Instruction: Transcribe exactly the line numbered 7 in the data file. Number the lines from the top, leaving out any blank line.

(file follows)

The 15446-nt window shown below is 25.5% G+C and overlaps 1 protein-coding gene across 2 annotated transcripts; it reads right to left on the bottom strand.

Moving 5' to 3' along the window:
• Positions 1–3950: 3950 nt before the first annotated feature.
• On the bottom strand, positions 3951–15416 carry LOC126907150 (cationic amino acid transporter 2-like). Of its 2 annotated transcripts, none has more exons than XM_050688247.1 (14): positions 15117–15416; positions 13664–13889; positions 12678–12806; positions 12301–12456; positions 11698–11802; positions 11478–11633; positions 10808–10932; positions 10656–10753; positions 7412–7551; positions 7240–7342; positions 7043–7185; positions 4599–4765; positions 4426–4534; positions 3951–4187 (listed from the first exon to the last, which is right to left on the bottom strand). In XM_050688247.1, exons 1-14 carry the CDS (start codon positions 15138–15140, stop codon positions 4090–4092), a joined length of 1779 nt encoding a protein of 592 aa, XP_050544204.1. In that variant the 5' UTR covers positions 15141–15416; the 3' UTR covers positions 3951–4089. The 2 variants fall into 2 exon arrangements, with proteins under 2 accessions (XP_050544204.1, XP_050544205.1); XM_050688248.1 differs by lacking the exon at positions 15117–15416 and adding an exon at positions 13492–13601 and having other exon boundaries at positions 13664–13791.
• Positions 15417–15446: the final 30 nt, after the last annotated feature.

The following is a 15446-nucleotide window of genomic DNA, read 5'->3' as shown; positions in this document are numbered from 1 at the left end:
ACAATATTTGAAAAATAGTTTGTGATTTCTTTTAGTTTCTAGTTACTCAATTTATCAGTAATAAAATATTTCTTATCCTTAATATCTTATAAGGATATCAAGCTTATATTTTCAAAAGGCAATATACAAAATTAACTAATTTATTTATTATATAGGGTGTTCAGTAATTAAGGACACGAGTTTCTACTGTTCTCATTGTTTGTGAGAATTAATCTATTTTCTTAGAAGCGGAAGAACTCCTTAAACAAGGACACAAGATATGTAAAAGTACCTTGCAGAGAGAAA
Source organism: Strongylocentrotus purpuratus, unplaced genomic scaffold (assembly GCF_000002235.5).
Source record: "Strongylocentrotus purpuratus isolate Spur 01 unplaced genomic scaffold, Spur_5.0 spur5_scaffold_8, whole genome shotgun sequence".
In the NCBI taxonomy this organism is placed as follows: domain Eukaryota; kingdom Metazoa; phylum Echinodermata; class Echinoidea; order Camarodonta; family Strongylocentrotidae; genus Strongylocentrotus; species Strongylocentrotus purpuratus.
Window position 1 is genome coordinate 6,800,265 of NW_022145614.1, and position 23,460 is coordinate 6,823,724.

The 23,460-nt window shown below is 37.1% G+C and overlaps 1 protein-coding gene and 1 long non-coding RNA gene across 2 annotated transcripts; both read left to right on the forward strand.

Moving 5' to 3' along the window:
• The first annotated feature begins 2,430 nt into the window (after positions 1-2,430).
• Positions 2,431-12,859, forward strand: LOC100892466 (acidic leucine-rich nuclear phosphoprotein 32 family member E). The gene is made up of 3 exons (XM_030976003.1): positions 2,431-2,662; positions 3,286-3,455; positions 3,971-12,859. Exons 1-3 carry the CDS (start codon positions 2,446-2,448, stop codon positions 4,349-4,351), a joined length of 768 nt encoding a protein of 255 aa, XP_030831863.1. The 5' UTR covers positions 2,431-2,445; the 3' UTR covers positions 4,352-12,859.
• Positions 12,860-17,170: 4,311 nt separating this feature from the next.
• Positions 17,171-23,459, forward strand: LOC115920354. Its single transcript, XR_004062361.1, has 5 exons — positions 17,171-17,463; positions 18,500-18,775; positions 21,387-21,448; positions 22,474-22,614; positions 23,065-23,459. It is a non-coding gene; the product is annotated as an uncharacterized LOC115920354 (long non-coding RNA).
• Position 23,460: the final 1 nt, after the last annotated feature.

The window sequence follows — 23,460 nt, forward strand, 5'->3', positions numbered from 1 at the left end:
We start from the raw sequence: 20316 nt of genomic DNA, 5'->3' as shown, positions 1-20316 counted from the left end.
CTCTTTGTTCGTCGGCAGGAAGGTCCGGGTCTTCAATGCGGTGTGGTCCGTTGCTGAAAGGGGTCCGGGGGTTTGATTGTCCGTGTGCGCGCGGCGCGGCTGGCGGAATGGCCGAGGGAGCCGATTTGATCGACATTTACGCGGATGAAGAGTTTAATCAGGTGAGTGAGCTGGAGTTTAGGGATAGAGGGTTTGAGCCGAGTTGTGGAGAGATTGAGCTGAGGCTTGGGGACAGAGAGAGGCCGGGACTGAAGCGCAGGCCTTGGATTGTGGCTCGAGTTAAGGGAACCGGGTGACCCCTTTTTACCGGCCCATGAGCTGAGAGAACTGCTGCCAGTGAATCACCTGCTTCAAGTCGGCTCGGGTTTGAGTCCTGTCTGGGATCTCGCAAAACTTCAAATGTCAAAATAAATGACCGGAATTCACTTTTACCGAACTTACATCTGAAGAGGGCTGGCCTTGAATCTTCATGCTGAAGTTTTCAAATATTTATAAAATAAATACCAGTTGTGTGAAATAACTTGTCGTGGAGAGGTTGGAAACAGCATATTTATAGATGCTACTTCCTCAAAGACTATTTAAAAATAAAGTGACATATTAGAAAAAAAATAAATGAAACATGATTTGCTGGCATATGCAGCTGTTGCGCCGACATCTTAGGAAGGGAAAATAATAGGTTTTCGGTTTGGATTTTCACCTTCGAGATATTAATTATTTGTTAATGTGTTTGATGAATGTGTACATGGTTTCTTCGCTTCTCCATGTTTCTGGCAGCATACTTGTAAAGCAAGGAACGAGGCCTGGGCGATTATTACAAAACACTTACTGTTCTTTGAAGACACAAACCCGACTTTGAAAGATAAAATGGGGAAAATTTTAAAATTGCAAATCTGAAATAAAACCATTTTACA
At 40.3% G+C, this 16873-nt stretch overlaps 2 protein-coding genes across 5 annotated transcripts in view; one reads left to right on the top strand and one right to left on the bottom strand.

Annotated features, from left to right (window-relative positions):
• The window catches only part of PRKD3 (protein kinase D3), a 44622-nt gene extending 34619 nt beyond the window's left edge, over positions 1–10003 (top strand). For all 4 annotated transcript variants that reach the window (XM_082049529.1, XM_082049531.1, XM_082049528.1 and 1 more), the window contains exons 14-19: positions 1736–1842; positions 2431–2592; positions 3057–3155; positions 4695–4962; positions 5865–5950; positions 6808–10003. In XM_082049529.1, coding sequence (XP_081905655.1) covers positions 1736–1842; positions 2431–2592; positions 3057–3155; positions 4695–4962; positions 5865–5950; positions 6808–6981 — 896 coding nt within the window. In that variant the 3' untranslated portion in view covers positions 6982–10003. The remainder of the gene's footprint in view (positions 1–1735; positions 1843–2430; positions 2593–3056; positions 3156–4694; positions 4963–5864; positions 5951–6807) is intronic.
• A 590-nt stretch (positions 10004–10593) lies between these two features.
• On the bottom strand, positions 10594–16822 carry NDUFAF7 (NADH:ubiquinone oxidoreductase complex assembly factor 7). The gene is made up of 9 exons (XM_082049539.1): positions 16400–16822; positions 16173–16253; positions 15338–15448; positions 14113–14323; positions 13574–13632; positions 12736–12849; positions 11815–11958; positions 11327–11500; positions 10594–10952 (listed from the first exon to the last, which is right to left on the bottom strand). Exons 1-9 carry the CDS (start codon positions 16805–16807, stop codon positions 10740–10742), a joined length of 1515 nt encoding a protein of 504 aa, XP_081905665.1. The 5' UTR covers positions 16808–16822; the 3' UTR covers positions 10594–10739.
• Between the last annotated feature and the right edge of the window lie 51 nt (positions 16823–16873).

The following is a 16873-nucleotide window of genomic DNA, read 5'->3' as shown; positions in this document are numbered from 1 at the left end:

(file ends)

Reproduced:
ACAATATTTGAAAAATAGTTTGTGATTTCTTTTAGTTTCTAGTTACTCAATTTATCAGTAATAAAATATTTCTTATCCTTAATATCTTATAAGGATATCAAGCTTATATTTTCAAAAGGCAATATACAAAATTAACTAATTTATTTATTATATAGGGTGTTCAGTAATTAAGGACACGAGTTTCTACTGTTCTCATTGTTTGTGAGAATTAATCTATTTTCTTAGAAGCGGAAGAACTCCTTAAACAAGGACACAAGATATGTAAAAGTACCTTGCAGAGAGAAA